It was not the stereotypical weekend of cliche’s. I did not wonder why these alumni looked so old. I knew they would look like me–people pushing sixty. I noticed how different the conversations were among my peers as compared to those of younger classes. No talk of careers or childrearing. There was no competition, no comparing of social status, and no name dropping of important contacts. These people had learned what was important in life. Instead, it was talk of family, friendships, and simple joys–the things that last. These people had not returned to campus to recapture their lost youth or hold onto the past. These were people comfortable with themselves and the flow of time. These were mature people–good people.
What is the lure of college reunions? I think it’s biological, or at least deeply psychological–the desire to return home. The words “alma mater” mean “nourishing mother.” It is a Latin phrase that originally referred to the mother goddess of ancient Rome and later to the medieval Virgin Mary.
There is a deep instinct in man to return to our alma mater, and it is not an Oedipal complex or Freudian neurosis. It is part of our spiritual journey, an expression of our religious instinct. Man is by nature a spiritual animal–homo religiosus. College reunions prove it.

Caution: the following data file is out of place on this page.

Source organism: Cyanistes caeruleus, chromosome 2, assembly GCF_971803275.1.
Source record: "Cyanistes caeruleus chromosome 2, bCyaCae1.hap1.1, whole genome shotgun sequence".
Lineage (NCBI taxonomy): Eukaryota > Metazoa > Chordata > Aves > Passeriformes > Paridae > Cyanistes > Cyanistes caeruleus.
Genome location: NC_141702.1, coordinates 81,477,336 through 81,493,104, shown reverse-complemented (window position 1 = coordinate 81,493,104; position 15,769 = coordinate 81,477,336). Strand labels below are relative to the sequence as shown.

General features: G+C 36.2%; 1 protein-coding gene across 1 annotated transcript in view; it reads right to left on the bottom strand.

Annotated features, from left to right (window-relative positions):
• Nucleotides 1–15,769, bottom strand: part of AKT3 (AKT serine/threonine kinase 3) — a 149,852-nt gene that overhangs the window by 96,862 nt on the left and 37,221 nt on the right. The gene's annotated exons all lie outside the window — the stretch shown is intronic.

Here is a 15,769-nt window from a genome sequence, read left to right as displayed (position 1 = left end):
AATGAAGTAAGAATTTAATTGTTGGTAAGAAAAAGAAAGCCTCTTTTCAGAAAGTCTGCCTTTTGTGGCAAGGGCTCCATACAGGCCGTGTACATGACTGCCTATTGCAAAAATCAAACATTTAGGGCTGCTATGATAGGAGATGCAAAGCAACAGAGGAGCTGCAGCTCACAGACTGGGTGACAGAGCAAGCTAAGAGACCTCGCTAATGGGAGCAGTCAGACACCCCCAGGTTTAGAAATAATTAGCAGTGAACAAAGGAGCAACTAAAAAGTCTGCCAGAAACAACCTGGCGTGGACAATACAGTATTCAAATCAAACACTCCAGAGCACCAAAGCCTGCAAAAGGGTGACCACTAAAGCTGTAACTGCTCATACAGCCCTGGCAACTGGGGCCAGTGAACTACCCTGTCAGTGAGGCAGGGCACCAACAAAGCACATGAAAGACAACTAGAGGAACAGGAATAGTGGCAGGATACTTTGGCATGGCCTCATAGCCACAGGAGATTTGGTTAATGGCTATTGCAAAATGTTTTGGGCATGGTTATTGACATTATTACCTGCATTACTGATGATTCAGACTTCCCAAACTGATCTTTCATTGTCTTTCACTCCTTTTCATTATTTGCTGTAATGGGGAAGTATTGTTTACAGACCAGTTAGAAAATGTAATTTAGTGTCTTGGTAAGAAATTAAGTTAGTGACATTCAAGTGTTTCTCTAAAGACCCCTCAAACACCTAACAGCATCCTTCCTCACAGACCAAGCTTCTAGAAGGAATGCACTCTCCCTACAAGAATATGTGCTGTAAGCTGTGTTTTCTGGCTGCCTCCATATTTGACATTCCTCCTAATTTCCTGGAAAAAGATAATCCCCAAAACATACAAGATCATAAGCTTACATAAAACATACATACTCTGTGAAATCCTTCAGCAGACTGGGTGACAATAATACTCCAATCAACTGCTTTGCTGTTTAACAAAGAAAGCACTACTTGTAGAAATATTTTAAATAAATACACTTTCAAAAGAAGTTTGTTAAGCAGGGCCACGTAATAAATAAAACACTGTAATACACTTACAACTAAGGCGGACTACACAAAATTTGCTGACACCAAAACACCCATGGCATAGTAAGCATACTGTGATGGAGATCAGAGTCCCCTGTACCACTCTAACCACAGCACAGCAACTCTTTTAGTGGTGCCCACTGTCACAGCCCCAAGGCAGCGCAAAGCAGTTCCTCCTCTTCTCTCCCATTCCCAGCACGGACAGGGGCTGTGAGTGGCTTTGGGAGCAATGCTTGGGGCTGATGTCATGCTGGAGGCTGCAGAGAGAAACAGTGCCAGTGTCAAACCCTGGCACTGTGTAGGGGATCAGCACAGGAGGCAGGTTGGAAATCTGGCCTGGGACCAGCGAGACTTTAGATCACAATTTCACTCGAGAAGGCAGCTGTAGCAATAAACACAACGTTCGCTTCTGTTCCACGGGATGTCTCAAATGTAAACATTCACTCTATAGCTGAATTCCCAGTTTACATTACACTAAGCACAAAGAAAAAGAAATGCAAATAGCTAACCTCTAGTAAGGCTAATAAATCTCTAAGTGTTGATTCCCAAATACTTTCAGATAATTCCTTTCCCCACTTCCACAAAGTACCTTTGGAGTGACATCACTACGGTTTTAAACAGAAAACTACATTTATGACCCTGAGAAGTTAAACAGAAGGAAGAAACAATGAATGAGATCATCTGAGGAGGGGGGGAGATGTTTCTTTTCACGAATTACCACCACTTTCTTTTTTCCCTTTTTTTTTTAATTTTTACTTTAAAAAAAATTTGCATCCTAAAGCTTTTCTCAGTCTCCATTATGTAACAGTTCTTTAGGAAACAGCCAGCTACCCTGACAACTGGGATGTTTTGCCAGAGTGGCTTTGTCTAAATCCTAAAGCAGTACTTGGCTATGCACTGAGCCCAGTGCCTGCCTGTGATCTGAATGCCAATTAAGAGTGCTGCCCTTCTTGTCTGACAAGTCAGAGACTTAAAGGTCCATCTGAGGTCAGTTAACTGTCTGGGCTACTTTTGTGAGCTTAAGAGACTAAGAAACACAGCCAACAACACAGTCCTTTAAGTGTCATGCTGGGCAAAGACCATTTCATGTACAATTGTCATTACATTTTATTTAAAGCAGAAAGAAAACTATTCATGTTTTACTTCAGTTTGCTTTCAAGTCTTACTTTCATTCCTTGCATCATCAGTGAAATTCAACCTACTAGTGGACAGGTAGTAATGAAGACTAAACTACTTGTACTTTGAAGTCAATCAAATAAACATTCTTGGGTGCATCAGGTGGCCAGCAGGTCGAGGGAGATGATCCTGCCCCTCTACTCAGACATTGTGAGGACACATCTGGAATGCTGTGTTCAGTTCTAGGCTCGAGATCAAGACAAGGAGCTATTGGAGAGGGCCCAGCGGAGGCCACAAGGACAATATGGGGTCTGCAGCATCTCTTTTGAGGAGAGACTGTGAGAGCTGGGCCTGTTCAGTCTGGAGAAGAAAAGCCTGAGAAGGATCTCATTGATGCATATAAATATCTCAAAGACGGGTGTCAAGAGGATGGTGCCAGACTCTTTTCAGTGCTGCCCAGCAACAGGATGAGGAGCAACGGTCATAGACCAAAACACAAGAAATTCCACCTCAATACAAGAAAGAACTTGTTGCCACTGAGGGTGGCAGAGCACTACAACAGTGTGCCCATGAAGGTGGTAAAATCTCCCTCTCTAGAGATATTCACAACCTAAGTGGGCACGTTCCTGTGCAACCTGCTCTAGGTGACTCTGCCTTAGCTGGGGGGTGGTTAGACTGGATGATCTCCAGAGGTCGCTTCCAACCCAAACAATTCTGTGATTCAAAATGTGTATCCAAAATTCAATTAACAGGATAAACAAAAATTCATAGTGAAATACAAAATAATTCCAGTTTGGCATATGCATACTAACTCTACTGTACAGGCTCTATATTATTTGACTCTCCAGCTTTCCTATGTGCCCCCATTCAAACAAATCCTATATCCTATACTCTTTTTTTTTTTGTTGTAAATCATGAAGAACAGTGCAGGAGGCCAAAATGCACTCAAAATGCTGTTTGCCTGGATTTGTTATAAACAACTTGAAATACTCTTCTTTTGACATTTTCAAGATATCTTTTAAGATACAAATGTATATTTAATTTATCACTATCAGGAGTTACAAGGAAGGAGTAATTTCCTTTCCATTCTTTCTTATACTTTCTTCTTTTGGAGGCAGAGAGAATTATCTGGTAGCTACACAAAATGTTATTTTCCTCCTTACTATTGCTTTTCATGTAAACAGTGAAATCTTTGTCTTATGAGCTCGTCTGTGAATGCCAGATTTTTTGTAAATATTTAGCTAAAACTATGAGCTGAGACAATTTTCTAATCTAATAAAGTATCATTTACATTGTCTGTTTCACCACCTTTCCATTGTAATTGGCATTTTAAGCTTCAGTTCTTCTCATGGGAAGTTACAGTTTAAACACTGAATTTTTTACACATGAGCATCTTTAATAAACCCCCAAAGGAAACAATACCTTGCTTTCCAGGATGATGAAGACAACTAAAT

College is one of those times and places that shape us more than we realize at the time. For most of us it was our first “home away from home.” To come back to campus is to return to the matrix (another maternal term) in which we were formed. It is part of a more profound return. We are earth and to earth we shall return. Likewise, we are spirit and to spirit we shall return. As Ecclesiastes says, “The dust will return to the earth as it was, and the spirit will return to God who gave it.”
Life is a round trip. As soon as we leave the womb we begin our journey homeward. At first we cannot wait to get away from home. Then we try our best to make a home. Finally we begin the long journey home. Reunions are part of that homecoming.
I did not return to hobnob with old friends or see old professors, although I did both. But most of our friends did not attend, and almost all my professors are gone. I came to warm myself at the ancestral hearth, to walk the labyrinthine campus paths that wind back to my center. For me it was not about the past or who I used to be. I came to reconnect to who I am and who I will be.
This essay originally appeared on Davis’ blog, revmdavis.blogspot.com.